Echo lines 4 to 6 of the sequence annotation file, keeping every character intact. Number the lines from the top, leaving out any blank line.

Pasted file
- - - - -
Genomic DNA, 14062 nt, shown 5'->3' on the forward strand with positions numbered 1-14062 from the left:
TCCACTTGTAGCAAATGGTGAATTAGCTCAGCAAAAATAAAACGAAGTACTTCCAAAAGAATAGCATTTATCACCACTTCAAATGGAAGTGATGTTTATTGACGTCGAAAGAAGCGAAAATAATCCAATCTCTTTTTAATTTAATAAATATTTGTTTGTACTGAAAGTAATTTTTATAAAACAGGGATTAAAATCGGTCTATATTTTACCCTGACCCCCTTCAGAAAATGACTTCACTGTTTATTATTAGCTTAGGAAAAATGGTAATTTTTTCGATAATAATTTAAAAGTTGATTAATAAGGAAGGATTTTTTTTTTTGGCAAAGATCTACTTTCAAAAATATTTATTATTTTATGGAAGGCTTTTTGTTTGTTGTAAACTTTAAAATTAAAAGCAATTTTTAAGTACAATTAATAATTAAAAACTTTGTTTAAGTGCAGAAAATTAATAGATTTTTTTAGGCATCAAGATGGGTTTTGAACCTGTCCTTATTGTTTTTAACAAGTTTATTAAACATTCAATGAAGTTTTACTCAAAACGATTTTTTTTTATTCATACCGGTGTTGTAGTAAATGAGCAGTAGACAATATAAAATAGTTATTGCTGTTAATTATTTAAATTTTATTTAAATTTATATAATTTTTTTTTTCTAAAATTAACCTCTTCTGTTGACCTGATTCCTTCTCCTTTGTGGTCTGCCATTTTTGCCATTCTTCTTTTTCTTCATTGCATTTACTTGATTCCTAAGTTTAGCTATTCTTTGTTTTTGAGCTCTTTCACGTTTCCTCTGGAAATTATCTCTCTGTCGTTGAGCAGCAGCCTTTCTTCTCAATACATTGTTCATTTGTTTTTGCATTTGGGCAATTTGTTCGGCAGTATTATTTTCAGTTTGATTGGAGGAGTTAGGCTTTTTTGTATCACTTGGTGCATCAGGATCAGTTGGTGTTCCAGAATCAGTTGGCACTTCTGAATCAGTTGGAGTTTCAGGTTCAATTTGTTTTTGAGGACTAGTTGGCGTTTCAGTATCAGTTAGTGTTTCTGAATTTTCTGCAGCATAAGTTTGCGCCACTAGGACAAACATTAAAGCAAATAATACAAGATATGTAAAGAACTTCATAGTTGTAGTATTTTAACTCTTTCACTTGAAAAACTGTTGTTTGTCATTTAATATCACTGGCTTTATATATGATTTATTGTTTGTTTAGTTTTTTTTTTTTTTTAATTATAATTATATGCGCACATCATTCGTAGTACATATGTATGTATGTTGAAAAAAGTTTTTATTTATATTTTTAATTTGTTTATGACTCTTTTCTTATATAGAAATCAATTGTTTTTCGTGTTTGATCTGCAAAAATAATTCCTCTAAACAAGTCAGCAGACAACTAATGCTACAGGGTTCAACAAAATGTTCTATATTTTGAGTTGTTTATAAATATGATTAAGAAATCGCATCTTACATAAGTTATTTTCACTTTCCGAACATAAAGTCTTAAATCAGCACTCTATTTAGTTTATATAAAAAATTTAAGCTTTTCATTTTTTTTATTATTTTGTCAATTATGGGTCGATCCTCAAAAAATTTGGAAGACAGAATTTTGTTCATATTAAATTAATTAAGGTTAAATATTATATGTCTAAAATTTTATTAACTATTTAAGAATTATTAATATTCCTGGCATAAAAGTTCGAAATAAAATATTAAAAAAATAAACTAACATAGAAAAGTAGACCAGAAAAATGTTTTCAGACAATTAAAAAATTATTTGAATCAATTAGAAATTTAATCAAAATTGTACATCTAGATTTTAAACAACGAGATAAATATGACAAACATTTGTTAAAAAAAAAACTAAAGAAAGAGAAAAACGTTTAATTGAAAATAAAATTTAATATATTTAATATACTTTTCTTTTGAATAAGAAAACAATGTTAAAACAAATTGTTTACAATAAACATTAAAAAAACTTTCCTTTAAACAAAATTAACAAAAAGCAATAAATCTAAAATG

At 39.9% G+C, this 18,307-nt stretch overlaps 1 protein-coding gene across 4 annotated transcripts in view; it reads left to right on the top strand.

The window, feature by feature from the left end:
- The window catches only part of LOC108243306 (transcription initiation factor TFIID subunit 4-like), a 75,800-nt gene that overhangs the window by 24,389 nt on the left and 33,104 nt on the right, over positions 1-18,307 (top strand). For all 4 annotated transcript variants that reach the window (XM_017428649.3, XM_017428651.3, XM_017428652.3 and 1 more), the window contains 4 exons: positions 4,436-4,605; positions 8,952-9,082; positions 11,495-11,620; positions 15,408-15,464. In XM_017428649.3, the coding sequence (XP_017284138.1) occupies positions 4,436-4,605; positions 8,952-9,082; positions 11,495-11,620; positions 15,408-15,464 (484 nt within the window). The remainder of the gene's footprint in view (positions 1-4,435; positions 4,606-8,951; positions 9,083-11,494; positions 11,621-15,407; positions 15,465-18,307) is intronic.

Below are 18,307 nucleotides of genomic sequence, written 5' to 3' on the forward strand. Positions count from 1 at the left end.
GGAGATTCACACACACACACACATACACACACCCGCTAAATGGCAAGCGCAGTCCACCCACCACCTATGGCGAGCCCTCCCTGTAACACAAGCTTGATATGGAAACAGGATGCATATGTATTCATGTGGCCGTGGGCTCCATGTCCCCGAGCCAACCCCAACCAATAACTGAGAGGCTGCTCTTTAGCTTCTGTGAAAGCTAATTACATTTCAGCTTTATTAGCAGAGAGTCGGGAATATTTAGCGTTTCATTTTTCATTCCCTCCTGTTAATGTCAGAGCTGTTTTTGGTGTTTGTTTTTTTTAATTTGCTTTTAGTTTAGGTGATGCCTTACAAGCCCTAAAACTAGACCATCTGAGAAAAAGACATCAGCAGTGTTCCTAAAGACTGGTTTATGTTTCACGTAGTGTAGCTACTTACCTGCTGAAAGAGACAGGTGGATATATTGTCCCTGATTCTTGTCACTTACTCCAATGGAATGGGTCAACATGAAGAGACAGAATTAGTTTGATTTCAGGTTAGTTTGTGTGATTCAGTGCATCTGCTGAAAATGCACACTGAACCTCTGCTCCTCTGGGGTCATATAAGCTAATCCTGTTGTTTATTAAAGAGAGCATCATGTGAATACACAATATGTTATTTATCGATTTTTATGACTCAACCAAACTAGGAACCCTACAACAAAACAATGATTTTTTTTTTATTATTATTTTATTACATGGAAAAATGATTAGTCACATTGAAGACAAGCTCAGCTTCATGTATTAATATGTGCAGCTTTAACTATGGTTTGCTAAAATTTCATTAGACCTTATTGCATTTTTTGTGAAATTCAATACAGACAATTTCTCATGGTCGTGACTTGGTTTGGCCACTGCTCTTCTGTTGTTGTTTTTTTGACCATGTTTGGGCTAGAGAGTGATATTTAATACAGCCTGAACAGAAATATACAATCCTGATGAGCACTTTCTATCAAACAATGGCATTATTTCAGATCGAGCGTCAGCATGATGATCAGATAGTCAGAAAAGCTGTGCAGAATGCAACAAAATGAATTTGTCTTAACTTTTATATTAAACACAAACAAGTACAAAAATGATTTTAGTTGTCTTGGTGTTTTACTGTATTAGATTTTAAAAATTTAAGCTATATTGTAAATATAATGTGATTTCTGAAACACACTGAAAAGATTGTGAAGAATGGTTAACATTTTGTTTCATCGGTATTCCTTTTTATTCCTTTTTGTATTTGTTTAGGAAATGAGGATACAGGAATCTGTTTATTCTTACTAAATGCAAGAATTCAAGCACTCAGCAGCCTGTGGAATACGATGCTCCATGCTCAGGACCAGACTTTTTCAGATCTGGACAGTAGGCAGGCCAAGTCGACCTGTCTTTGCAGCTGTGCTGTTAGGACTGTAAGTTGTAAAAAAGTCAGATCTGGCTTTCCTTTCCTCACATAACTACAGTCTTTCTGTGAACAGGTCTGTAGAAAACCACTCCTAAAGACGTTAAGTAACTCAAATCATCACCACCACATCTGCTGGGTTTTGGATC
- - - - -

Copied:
The window, feature by feature from the left end:
- The window catches only part of LOC108243306 (transcription initiation factor TFIID subunit 4-like), a 75,800-nt gene that overhangs the window by 24,389 nt on the left and 33,104 nt on the right, over positions 1-18,307 (top strand). For all 4 annotated transcript variants that reach the window (XM_017428649.3, XM_017428651.3, XM_017428652.3 and 1 more), the window contains 4 exons: positions 4,436-4,605; positions 8,952-9,082; positions 11,495-11,620; positions 15,408-15,464. In XM_017428649.3, the coding sequence (XP_017284138.1) occupies positions 4,436-4,605; positions 8,952-9,082; positions 11,495-11,620; positions 15,408-15,464 (484 nt within the window). The remainder of the gene's footprint in view (positions 1-4,435; positions 4,606-8,951; positions 9,083-11,494; positions 11,621-15,407; positions 15,465-18,307) is intronic.

Below are 18,307 nucleotides of genomic sequence, written 5' to 3' on the forward strand. Positions count from 1 at the left end.